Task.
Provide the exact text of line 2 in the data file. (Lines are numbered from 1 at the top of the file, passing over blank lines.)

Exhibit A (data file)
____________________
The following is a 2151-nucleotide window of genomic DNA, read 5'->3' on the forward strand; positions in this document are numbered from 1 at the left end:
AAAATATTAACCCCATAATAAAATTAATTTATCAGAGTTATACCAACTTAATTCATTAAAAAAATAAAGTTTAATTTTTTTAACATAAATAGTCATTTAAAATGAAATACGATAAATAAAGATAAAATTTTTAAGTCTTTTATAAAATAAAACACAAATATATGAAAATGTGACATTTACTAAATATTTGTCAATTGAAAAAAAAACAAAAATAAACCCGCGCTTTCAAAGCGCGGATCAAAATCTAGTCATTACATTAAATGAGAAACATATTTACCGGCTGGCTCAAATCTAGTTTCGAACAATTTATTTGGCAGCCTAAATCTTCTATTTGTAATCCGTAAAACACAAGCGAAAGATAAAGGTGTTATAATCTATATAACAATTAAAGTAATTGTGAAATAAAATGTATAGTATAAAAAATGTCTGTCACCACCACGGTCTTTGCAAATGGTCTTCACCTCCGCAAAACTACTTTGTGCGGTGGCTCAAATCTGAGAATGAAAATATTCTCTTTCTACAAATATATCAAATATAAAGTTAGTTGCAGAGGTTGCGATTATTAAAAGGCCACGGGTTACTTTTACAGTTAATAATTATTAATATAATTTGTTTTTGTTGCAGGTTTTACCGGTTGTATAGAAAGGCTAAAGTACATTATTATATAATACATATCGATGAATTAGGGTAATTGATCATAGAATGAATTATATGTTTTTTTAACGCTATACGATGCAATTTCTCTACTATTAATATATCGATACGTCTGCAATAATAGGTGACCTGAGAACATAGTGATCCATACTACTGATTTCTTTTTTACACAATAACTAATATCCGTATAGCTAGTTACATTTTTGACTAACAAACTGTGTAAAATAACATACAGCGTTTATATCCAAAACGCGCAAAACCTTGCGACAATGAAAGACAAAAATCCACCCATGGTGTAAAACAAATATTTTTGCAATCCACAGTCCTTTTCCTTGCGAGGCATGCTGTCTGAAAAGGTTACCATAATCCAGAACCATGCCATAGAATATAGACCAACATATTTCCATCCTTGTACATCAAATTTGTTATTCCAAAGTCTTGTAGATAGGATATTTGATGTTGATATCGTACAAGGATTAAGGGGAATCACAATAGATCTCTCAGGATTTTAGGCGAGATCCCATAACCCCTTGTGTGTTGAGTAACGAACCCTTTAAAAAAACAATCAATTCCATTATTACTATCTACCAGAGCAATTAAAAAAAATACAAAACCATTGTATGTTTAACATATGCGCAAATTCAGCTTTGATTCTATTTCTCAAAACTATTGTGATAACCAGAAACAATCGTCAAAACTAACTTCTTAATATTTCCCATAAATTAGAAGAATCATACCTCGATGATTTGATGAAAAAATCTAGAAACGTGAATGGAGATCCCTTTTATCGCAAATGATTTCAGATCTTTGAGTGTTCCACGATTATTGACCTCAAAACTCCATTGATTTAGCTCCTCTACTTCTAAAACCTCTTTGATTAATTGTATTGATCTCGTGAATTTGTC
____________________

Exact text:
AAAATATTAACCCCATAATAAAATTAATTTATCAGAGTTATACCAACTTAATTCATTAAAAAAATAAAGTTTAATTTTTTTAACATAAATAGTCATTTAAAATGAAATACGATAAATAAAGATAAAATTTTTAAGTCTTTTATAAAATAAAACACAAATATATGAAAATGTGACATTTACTAAATATTTGTCAATTGAAAAAAAAACAAAAATAAACCCGCGCTTTCAAAGCGCGGATCAAAATCTAGTCATTACATTAAATGAGAAACATATTTACCGGCTGGCTCAAATCTAGTTTCGAACAATTTATTTGGCAGCCTAAATCTTCTATTTGTAATCCGTAAAACACAAGCGAAAGATAAAGGTGTTATAATCTATATAACAATTAAAGTAATTGTGAAATAAAATGTATAGTATAAAAAATGTCTGTCACCACCACGGTCTTTGCAAATGGTCTTCACCTCCGCAAAACTACTTTGTGCGGTGGCTCAAATCTGAGAATGAAAATATTCTCTTTCTACAAATATATCAAATATAAAGTTAGTTGCAGAGGTTGCGATTATTAAAAGGCCACGGGTTACTTTTACAGTTAATAATTATTAATATAATTTGTTTTTGTTGCAGGTTTTACCGGTTGTATAGAAAGGCTAAAGTACATTATTATATAATACATATCGATGAATTAGGGTAATTGATCATAGAATGAATTATATGTTTTTTTAACGCTATACGATGCAATTTCTCTACTATTAATATATCGATACGTCTGCAATAATAGGTGACCTGAGAACATAGTGATCCATACTACTGATTTCTTTTTTACACAATAACTAATATCCGTATAGCTAGTTACATTTTTGACTAACAAACTGTGTAAAATAACATACAGCGTTTATATCCAAAACGCGCAAAACCTTGCGACAATGAAAGACAAAAATCCACCCATGGTGTAAAACAAATATTTTTGCAATCCACAGTCCTTTTCCTTGCGAGGCATGCTGTCTGAAAAGGTTACCATAATCCAGAACCATGCCATAGAATATAGACCAACATATTTCCATCCTTGTACATCAAATTTGTTATTCCAAAGTCTTGTAGATAGGATATTTGATGTTGATATCGTACAAGGATTAAGGGGAATCACAATAGATCTCTCAGGATTTTAGGCGAGATCCCATAACCCCTTGTGTGTTGAGTAACGAACCCTTTAAAAAAACAATCAATTCCATTATTACTATCTACCAGAGCAATTAAAAAAAATACAAAACCATTGTATGTTTAACATATGCGCAAATTCAGCTTTGATTCTATTTCTCAAAACTATTGTGATAACCAGAAACAATCGTCAAAACTAACTTCTTAATATTTCCCATAAATTAGAAGAATCATACCTCGATGATTTGATGAAAAAATCTAGAAACGTGAATGGAGATCCCTTTTATCGCAAATGATTTCAGATCTTTGAGTGTTCCACGATTATTGACCTCAAAACTCCATTGATTTAGCTCCTCTACTTCTAAAACCTCTTTGATTAATTGTATTGATCTCGTGAATTTGTC